Author's Note: Sure took me long enough didn't it! Sorry for the long wait. I've been busy and that coupled with horrible writer's block does not make for some good jojoo. Forgive me? I hope you enjoy it and please don't hesitate to review!
Sean Bean as Hr. Malachai "Mal" Eynsford
Emily Blunt as Ophelia Hobbs
Jude Law as Audilius Dowd
Standard Disclaimer: JK owns. Furthermore, the cast list mentioned above is a list of people I envision to be the characters and is only provided to serve as visual aids for the reader. I have, in no way shape or form, any means to actually procure these actors to be my characters. Thank you!
Chapter 1: God Complex
“Take heart my dear wife and heed my words well. Lessons are learned and men are
made in the throws of war. A man can only call himself a Healer when he has managed
to fight away a grin at the sight of the village fool. A Healer can only call himself a God
when he can muster that which he cast away when faced with his darkest fear. And thus
all Healers are men, but no healer can ever be God. Fortunately you are no man and
your making lies in a different path.”
- Taken from the letters of Brimthorn of Gorsemoor to his wife, the Healer Gunhilda
And these were supposed to be the Healers of the future? With a sigh of disgust and an arched eyebrow, he dismissed them all as idiots who proved the future dim indeed. He prayed then and there that he would die in his sleep to spare himself their care. God knew that it might as well be their care that would kill him one day.
It was freezing in the examination room, but he’d already grown quite accustomed to the temperature. The cadavers needed to keep fresh and this was the only way how. Even the preservation charms cast on them relied on the lack of heat and humidity. But the cold didn’t help with the stench at all. Three cadavers fifteen students and one tiny little room made the smell as fresh as when the damage was first inflicted. It was not enough to knock you unconscious, but it was damn near close. There were no spells to prevent that. The sight of them, well that was another thing that might just do the trick.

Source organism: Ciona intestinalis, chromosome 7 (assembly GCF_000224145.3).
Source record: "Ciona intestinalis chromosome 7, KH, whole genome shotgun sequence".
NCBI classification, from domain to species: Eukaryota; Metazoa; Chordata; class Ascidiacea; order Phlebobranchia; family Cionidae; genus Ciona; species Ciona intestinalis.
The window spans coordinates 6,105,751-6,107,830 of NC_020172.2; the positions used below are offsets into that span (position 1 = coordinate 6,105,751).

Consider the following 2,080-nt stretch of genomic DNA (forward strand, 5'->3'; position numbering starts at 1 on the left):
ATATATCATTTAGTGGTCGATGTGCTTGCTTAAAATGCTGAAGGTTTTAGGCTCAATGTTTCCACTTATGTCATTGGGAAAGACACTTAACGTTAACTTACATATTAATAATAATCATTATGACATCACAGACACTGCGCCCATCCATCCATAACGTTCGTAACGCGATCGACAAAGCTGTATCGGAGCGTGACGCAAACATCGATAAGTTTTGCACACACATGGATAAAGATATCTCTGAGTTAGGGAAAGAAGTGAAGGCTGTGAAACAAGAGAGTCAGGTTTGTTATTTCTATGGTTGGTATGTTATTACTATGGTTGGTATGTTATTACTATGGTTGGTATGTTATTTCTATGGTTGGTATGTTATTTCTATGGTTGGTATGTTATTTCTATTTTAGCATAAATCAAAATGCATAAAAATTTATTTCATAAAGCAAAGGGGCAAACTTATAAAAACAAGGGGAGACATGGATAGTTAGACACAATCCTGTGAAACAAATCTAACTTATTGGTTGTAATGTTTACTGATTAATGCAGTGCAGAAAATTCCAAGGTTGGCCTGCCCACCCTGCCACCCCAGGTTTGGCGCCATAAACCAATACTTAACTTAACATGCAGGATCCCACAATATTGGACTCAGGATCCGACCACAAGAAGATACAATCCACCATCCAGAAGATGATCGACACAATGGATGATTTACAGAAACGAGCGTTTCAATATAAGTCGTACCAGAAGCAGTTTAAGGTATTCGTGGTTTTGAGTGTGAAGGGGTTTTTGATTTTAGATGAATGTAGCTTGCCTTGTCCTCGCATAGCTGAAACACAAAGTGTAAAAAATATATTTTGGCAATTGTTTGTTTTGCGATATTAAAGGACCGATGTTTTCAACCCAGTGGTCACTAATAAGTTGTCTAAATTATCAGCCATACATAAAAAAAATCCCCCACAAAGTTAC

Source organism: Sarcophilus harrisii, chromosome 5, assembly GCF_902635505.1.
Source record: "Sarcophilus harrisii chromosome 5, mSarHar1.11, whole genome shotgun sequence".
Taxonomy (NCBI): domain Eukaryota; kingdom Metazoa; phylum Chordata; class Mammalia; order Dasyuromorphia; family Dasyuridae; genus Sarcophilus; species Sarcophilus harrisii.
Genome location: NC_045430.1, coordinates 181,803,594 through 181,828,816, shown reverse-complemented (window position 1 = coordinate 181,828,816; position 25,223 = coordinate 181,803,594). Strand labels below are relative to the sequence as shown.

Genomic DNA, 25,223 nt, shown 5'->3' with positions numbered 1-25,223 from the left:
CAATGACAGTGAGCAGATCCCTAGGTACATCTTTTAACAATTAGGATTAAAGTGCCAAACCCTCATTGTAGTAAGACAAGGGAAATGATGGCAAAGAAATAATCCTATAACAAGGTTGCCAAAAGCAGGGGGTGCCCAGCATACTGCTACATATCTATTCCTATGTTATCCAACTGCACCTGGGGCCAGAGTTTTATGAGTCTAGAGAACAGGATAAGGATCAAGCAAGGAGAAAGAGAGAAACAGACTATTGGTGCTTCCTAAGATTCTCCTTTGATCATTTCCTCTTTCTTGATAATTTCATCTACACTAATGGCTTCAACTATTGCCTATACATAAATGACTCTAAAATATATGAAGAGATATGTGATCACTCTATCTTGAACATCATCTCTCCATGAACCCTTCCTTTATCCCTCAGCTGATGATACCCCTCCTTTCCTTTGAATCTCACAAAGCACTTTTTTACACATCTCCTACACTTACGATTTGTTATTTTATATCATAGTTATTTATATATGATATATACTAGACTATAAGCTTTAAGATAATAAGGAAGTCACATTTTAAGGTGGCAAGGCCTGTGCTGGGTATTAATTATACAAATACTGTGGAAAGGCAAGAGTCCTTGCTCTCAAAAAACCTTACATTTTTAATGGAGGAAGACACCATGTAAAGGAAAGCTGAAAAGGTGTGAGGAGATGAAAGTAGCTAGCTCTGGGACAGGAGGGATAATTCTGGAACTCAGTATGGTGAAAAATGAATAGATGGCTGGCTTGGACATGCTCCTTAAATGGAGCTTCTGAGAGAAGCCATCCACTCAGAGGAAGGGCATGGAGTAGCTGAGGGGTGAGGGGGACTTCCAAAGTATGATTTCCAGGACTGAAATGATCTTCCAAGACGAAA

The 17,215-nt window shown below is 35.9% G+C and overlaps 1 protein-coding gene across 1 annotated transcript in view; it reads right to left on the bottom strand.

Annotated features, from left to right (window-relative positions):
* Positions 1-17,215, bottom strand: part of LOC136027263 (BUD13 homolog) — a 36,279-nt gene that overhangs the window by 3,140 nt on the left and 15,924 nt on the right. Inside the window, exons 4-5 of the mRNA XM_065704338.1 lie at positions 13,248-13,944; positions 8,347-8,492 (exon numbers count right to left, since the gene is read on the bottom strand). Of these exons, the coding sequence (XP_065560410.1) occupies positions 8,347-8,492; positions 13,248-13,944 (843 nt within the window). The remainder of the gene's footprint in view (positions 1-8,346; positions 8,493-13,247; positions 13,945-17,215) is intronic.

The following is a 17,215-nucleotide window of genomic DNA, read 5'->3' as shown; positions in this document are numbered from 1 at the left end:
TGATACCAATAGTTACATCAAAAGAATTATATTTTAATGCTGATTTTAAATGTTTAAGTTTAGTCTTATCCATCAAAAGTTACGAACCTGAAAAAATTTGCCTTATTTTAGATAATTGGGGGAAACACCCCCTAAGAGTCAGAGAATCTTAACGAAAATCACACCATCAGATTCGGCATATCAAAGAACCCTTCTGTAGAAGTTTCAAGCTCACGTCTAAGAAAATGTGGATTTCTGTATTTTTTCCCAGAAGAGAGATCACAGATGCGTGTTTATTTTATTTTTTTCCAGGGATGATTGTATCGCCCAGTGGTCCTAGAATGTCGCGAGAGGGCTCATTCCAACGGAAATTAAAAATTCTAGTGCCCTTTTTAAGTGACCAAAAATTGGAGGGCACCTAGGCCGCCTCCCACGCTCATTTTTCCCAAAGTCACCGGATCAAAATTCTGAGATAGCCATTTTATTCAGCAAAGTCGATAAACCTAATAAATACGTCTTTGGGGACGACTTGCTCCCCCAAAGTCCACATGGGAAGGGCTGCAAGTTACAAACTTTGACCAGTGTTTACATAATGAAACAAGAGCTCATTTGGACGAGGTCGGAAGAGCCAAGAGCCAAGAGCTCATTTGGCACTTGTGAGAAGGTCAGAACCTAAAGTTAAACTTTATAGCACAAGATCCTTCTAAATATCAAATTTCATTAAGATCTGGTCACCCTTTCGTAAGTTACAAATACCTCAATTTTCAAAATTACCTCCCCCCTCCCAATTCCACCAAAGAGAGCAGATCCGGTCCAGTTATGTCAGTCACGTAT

The whole lot of them were shivering, wrinkling their noses, their eyes stinging with held back tears. Some of them looked like they were about to show him what they’d taken for lunch. All of them were green, too green and too stupid to look straight at the bodies and diagnose the corpse. Of course, they were fresh from Hogwarts but that was no excuse. England was thrown into the aftermaths of war and these good for nothing neophytes were all that stood to help keep troops on the lines. They called themselves Healers but all Mal could see were children who didn’t know the difference between pepper-up potion and cough medicine.
“Now ladies and gentlemen,” he cast a sonorus charm on himself. “If any of you can take their head out of the bucket and look at the damned corpses, I would much appreciate a diagnosis. Raise your hand if you have something worthwhile to say.”
As expected, no one even flinched. Must he do everything himself?
“The bodies that you’ve been avoiding for the past few hours were all killed by the Akroposthia Curse. Does anyone know what this is?”
A mousy little student from the back slowly raised his hand, taking it off his nose and looked as if she would die from the stench. Mal nodded his head, gesturing the student to continue, as she did so shakily. “It’s a dark, offensive curse burning the flesh of the victim.”
“Correct Ms. Hobbs. You may resume hiding behind your handkerchief.” As she so did gladly.
Malachai Eynsford had been a teaching Healer at St. Mungo’s for over fifteen years now. He’d seen every kind of student from the one who fainted at the sight of blood to the other who found utter bliss in cutting open a human heart. Every student was different, but every batch was the same. They came into the profession thinking it to be a pool of glorified miracle workers who had more magic in their finger tips than the whole Wizarding community combined. Healers had the power of life in their hands. They were the thin line between survival and an early funeral service. Bloody idiots, all of them. Being a Healer was not noble nor was it beautiful. Life was not all mandrakes drafts and sleeping potions. Especially nowadays. Only a year after He-Who-Must-Not-Be-Named’s death, the world was still full of Akroposthias and Killing Curses. The sooner these would-be Healers realized that, the better. Mal’s ward was the darkest pit of hell there was and his students needed strong stomachs and hard hearts. To be a Healer in the Dark Arts ward, you had to be impervious to the smell of charred flesh no matter how much it made you want to retch.